Seriously, it doesn't get much more serious ; testing a pot here and/or an amp for good ground characteristics.
In the end, I think it will point to a problem in the house, and some houses are just like that.
Like a bird on the wire,
like a drunk in a midnight choir
I have tried in my way to be free.
I think I hear two different types of interference. the first (second strum) sounds like switching noise -- probably an insufficient shield issue for that pup. the second (third strum) sounds like it is a harmonic of 60 Hz. that is either caused by a ground loop (unlikely given the configuration), crappy pup cable or due to being a single coil pup. if the latter (as seemingly confirm by the changing position WRT you amp => changes interference), you are probably stuck with it. overall, the hum is not that bad. granted, you don't want to hear it on your recordings, but it's either change the pup (to humbucking or similar) or fix it in the mix (attenuate guitar during silent periods).
-=tension & release=-
i went back to the store and made sure i got a humbucker pickup this time. the buzz is severely reduced, but not gone. unfortunately they had only one brand of humbucker, Dean Markley, and it's apparently not a very good one, because, when you put the pickup in the soundhole correctly, so it's low down and tight fitting, it picks up almost nothing at all. Next to no amplification. If you pull the pickup out some, so it's sticking out of the soundhole, almost touching the strings where it gets in the way of your playing, it picks up just fine. That being said, i haven't tested this one out much (while recording or in different locations), i just need to get a better brand of humbucker. Sooooo...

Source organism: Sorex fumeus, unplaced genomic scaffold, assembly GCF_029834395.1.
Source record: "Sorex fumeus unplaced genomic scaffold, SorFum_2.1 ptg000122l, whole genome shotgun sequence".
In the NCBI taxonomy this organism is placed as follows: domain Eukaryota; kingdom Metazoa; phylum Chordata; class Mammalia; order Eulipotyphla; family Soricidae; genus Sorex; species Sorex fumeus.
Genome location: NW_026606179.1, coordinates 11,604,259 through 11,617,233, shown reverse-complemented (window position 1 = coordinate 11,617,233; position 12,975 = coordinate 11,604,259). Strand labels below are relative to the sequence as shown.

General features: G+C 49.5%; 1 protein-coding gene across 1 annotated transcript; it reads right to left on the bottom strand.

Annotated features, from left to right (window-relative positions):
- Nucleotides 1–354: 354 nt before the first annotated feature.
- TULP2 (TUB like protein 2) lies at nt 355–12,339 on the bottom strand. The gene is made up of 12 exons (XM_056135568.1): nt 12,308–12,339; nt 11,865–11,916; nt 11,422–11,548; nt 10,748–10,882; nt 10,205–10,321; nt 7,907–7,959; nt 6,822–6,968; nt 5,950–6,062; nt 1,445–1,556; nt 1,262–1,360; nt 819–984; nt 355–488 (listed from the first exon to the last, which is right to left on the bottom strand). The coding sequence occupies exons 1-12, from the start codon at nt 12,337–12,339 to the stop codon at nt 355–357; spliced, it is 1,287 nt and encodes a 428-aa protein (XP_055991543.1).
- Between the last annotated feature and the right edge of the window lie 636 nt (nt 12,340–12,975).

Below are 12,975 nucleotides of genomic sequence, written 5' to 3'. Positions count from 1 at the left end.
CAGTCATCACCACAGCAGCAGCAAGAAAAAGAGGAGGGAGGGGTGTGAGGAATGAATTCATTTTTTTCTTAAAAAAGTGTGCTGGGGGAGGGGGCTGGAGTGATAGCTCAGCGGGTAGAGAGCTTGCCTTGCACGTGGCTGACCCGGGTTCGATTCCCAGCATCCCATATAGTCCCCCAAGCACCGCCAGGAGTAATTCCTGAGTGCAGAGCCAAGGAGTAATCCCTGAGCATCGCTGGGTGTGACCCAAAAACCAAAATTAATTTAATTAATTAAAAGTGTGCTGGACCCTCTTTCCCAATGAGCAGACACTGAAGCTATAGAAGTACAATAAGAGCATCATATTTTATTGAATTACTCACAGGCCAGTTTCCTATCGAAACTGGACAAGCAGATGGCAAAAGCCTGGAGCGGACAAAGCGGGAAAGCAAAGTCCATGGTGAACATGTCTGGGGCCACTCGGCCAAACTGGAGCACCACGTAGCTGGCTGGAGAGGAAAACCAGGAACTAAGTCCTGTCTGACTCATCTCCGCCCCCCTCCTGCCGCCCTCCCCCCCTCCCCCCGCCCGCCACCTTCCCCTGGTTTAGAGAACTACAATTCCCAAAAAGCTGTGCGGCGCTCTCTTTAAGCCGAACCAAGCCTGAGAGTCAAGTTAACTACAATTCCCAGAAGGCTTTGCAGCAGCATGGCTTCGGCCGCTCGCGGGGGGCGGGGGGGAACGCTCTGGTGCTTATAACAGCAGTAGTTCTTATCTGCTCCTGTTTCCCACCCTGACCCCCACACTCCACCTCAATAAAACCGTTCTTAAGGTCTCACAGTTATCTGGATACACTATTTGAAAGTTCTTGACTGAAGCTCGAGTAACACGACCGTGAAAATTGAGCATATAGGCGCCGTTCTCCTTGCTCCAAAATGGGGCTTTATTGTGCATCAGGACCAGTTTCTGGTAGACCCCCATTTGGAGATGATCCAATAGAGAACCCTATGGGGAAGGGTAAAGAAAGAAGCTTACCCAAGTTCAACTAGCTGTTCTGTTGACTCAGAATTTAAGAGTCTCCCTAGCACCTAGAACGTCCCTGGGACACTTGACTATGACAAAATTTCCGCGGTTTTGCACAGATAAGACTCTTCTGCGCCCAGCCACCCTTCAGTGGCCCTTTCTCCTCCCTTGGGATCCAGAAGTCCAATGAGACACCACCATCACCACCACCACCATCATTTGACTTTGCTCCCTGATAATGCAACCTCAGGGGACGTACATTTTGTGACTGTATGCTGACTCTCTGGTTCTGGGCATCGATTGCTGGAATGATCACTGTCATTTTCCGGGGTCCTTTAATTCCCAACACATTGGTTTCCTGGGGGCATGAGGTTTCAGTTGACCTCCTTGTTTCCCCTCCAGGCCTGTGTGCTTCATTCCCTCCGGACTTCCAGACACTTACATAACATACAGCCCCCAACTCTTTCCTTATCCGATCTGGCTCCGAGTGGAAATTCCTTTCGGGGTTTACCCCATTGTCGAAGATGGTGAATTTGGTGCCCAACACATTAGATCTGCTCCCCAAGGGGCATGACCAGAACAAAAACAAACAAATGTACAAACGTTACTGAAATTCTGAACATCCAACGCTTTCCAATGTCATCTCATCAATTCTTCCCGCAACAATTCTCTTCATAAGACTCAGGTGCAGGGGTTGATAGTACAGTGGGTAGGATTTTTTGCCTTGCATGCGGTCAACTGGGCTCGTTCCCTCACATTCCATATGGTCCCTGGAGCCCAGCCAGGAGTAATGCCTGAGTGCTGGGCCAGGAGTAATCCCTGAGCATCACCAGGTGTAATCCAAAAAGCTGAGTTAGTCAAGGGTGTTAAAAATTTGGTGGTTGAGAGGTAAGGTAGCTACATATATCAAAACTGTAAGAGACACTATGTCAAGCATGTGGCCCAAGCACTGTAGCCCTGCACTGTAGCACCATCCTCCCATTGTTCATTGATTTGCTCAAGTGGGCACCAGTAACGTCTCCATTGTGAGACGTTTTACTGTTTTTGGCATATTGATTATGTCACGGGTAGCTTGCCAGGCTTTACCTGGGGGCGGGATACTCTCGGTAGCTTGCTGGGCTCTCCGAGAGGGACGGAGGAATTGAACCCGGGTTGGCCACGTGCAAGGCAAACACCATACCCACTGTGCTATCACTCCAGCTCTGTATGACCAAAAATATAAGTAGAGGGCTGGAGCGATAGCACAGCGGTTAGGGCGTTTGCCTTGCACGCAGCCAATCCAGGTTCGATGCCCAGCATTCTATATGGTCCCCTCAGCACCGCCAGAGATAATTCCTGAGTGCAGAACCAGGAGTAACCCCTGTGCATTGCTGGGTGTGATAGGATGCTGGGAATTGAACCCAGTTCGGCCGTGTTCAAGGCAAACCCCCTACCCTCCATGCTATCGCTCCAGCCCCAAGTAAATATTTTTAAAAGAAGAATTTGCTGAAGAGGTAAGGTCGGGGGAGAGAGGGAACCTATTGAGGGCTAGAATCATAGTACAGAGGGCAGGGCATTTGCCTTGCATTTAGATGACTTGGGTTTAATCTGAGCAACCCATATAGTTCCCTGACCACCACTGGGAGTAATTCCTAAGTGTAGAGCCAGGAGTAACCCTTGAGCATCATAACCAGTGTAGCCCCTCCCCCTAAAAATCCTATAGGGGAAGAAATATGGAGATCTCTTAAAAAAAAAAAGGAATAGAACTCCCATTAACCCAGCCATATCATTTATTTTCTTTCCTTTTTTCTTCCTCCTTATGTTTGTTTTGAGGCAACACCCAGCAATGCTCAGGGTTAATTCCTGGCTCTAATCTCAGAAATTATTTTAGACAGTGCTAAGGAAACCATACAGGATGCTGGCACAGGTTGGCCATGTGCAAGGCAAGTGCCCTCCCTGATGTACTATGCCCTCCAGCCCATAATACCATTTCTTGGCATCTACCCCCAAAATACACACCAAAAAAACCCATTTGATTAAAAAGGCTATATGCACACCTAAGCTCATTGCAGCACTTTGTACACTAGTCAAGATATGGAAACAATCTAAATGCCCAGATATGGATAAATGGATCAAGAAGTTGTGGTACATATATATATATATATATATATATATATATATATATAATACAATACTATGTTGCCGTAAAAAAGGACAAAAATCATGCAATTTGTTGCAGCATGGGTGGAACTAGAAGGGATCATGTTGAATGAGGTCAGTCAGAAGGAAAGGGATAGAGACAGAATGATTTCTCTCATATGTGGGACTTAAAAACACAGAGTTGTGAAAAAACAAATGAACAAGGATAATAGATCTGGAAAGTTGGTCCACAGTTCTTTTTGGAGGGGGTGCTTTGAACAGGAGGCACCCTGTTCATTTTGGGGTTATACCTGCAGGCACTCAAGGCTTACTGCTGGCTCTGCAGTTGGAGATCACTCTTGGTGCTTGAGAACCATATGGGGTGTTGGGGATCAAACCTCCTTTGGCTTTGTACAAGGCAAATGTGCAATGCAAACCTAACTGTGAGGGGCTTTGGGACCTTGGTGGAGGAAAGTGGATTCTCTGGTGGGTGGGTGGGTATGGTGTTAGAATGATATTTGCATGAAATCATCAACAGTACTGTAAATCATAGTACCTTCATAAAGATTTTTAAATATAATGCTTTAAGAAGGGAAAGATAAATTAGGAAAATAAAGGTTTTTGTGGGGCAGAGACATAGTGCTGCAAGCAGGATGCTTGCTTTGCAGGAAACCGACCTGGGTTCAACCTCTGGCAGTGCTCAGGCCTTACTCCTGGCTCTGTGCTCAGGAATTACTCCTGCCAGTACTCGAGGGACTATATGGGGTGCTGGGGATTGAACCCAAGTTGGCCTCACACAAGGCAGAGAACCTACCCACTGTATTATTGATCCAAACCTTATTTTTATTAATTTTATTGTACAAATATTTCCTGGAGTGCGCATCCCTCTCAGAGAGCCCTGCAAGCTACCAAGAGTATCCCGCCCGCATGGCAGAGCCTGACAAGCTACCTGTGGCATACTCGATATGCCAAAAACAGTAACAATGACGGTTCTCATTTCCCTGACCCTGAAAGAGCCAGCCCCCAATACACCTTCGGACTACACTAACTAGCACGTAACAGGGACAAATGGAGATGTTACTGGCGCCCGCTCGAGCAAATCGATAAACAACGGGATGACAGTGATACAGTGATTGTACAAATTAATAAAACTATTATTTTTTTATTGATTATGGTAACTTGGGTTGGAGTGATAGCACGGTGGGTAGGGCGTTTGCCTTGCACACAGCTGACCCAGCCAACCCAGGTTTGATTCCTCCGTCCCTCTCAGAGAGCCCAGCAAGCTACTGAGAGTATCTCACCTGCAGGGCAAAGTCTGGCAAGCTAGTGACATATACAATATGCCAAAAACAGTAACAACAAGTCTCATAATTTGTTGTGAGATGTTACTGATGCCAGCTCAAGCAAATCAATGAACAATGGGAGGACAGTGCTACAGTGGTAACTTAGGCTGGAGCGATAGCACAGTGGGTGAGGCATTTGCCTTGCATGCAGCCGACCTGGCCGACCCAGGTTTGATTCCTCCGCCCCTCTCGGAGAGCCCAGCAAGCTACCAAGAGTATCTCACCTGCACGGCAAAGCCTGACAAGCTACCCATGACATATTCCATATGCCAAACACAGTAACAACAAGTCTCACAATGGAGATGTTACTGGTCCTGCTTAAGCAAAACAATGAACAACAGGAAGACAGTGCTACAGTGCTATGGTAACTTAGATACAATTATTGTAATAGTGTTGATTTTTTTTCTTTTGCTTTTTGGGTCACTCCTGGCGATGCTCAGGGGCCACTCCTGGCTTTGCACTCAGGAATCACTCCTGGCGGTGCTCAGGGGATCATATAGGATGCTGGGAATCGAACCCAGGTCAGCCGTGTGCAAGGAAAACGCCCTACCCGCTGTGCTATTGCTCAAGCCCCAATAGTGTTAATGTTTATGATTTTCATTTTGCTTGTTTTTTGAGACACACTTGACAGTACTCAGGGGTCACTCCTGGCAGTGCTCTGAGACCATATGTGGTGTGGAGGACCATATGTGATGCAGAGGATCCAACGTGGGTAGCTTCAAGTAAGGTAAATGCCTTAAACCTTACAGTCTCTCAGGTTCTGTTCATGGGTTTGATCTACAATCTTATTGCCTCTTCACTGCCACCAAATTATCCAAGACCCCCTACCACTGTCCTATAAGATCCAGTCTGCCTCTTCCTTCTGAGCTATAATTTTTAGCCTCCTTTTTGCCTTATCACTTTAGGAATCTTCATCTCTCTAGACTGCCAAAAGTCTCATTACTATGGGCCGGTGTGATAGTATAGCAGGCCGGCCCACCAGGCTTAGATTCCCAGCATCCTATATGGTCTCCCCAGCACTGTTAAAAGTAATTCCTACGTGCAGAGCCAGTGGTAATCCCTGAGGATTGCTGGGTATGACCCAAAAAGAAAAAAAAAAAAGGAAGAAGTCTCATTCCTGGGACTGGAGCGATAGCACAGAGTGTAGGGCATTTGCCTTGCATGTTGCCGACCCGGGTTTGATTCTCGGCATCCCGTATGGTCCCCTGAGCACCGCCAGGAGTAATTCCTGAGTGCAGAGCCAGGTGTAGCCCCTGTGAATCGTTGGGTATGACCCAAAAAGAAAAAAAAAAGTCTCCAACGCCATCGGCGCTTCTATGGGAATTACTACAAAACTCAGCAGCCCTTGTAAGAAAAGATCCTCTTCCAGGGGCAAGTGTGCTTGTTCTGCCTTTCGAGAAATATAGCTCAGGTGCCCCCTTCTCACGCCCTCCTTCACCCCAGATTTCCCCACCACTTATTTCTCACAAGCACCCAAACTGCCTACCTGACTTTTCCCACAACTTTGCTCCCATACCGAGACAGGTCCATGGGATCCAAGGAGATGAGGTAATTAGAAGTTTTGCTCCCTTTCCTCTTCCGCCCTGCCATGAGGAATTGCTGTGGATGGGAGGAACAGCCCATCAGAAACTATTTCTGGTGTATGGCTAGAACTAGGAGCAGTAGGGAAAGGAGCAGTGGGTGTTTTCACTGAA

What suggestions do you have for the absolute best humbucker pickup that i would be able to go out and find?
click on the second link. You'll see a picture of a cd jewel case - click on that and it will take you to another page, where there is a "track list". Listen to the first one - there are two things to be sorted out.
Firstly, you hear that the amp has a basic hum. Possibly caused by the house earthing.
As soon as the cable is connected to the guitar, the real noise kicks in. It is so loud that I'd put it down to something wrong in the circuit. Could it be that the cable is connected wrongly (e.g. sheath to centre)? One thing that I've suffered a couple of times is the strand short circuit. When you desheath the wire, you should always twist the core strands together, carefully. Sometimes, you miss one of the strands and it hangs off the side of the connection and as you move the cable around, it eventually hangs on the other connector, creating a short circuit. The result is that kind of noise.